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'Safety first' policy a challenge for Samsung SDI's battle in EV battery market?
World needs more batteries, but Samsung SDI remains conservativeBy Kim Byung-wook
Published : Feb. 3, 2021 - 15:59
From Apple to General Motors, global tech giants and automakers are in a tight race to develop or utilize electric vehicles to catch up with market champion Tesla.
Against this backdrop, the size of the global EV battery market is set to reach 182 trillion won ($167.5 billion) in 2025 from last year’s 38.8 trillion won.
For Samsung SDI, the battery manufacturing affiliate of Samsung Group, its EV battery business road map is anticipated to take flight in the upcoming years, save for any minor hurdles along the way.
The company said on Jan. 28, upon unveiling its yearly and fourth quarterly business performances for 2020, that it had failed to turn profit in the EV battery sector, largely due to the recalls of BMW and Ford plug-in hybrid electric vehicles in the US and Europe.
Market watchers were not concerned about the latest figures and the profitability outlook, but some did point to the company’s apparent lack of ambition in the given area.
“At the Consumer Electronics Show 2021, new mobility was the key theme. All carmakers and big tech companies such as Baidu and Apple are showing interests in EVs,” said SK Securities analyst Kim Young-woo.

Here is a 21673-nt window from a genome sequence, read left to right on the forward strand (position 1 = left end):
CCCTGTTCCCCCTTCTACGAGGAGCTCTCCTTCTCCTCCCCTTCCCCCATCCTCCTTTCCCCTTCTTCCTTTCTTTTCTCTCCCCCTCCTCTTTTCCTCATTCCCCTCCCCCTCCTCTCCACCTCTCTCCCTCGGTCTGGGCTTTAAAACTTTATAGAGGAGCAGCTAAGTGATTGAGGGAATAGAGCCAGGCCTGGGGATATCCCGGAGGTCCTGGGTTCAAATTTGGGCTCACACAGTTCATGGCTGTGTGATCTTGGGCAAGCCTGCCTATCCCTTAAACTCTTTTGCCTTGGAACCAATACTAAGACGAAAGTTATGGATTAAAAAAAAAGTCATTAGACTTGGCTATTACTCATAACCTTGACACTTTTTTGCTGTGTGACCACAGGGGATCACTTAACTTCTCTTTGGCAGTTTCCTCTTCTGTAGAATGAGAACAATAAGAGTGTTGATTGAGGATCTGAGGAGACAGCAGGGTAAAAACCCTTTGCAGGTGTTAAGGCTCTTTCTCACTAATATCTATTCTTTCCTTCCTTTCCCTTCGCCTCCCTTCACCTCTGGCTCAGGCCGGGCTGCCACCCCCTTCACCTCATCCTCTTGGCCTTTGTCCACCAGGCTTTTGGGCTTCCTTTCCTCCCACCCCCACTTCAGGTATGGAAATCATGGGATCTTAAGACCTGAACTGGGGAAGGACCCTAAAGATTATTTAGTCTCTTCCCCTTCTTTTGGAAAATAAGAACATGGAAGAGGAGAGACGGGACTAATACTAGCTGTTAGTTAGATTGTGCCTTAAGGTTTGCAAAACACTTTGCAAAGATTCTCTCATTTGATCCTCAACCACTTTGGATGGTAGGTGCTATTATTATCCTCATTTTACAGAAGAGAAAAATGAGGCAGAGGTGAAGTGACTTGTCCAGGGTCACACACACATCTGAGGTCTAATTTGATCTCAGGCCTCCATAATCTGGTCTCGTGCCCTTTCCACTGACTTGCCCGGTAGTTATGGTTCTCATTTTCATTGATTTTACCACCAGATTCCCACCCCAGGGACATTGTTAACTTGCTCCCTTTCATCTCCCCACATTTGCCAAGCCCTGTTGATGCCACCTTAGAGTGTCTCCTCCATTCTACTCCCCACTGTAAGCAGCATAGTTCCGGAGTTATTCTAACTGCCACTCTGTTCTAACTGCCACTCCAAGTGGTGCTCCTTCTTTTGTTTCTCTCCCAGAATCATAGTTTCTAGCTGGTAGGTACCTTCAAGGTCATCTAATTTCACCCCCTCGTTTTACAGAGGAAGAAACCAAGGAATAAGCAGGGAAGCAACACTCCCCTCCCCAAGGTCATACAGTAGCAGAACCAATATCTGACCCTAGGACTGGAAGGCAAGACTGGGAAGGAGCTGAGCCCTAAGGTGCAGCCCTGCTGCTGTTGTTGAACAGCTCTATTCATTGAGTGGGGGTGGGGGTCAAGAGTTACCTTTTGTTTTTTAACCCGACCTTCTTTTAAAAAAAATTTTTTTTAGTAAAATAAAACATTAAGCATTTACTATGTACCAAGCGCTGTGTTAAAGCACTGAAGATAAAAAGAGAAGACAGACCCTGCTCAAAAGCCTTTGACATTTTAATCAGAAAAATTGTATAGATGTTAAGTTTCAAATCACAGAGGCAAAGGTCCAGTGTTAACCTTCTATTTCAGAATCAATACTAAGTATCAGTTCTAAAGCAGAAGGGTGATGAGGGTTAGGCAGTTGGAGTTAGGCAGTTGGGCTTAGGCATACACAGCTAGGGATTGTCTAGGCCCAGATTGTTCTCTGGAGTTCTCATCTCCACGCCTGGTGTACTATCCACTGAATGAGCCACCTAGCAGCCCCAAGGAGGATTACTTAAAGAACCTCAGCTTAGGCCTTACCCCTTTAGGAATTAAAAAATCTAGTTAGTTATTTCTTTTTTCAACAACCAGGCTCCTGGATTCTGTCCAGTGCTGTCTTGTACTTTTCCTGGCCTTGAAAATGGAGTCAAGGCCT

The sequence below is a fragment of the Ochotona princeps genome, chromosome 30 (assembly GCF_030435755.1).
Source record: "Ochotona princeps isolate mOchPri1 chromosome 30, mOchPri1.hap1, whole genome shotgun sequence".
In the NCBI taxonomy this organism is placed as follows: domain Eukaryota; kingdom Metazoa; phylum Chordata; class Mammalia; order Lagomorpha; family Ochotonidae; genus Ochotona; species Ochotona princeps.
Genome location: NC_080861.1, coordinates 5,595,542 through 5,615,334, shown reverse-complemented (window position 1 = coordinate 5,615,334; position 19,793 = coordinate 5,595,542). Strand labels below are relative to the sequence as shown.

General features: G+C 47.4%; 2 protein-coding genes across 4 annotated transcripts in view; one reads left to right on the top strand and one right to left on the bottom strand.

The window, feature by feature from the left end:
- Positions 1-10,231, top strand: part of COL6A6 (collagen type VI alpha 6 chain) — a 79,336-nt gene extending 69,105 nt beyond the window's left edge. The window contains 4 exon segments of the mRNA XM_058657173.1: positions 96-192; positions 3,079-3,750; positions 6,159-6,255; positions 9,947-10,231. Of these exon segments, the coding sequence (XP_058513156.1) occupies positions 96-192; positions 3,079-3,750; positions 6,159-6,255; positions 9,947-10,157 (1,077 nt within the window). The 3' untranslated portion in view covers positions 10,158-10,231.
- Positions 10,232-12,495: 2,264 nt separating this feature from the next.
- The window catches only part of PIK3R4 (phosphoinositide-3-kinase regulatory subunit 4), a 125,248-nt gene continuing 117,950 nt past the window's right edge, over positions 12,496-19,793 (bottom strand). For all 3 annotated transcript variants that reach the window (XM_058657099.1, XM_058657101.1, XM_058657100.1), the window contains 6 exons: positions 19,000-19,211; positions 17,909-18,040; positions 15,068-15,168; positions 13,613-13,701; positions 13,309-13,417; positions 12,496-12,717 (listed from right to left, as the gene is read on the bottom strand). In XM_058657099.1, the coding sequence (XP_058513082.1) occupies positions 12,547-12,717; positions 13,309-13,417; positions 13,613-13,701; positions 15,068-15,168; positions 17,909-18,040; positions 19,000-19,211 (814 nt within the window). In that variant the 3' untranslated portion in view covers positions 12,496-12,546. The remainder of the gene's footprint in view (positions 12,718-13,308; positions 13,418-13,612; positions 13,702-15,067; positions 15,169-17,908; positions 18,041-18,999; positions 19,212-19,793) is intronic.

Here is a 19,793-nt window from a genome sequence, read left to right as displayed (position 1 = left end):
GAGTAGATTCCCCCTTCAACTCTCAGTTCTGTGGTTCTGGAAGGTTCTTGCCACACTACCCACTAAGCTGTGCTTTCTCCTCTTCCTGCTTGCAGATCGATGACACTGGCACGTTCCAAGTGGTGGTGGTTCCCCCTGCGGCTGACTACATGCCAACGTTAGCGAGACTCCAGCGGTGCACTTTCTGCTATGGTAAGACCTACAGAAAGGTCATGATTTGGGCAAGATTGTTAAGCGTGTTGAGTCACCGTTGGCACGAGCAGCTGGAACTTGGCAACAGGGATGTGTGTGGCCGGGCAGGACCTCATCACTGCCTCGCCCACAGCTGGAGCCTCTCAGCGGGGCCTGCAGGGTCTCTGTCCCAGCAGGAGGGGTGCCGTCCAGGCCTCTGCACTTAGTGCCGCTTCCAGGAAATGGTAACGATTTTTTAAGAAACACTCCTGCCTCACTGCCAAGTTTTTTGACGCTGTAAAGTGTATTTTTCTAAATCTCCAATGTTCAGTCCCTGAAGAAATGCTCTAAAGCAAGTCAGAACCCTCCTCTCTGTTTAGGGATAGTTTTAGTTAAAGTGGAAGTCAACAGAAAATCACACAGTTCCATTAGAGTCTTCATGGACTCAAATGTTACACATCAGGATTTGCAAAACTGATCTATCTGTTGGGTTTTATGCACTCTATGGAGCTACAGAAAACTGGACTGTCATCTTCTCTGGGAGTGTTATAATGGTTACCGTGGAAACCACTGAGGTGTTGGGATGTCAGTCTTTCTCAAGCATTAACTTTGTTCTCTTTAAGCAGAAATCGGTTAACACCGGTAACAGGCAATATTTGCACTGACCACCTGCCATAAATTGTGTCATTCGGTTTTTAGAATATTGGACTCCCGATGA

“Now, Samsung SDI must escape from its conservative investment policy and launch an aggressive production capacity expansion to secure (EV battery) market share.”
Despite calls for rapid expansion, Samsung SDI reaffirmed its conservative approach based on President Jun Young-hyun’s philosophy that “business without profitability is a house of cards.”
“Samsung SDI can respond to capital expenditures within the current operating cash flow and does not have plans for shoring up funds through issuing rights or liquidating stakes,” said Kim Yoon-tae, head of finance and business management support at Samsung SDI in the conference call.
Samsung SDI’s safety-first policy draws a stark contrast with SK Innovation, which aims to boost its battery production capacity from last year’s 19.7 gigawatt-hours to 85 GWh by 2023 and 125 GWh by 2025.
To accomplish this ambitious goal, SK Innovation in December issued green bonds worth 1.09 trillion won for two battery manufacturing plants under construction in Georgia, US. Last month, the company decided to inject 1.3 trillion won for its third battery plant in Hungary.
Samsung SDI, which manufactures batteries in Korea, China and Hungary, has never disclosed its official production capacity of batteries or a target capacity. Industry experts estimate that the unofficial figure stood slightly more than 20 GWh as of 2019. Once the company’s second battery plant in Hungary completes construction, the total capacity is expected to more than double to over 40 GWh. The exact completion date is unknown.
“Samsung SDI’s relatively conservative investment plans are still regrettable. If its market share continues to drop, the company’s value will drop as well,” analyst Kim said.
While it remains to be seen which of the two rivals‘ business approaches will lead them to come out on top in the end, Samsung SDI is moving full steam ahead to improve its profitability.
According to eBest Securities analyst Lee Wang-jin, Samsung SDI will begin the supply of its Gen5 NCA (nickel cobalt aluminum) batteries that contain 88 percent nickel starting in the second half of this year. Putting in more nickel inside batteries means putting in less cobalt, one of the most expensive raw materials.
By Kim Byung-wook (email@example.com)
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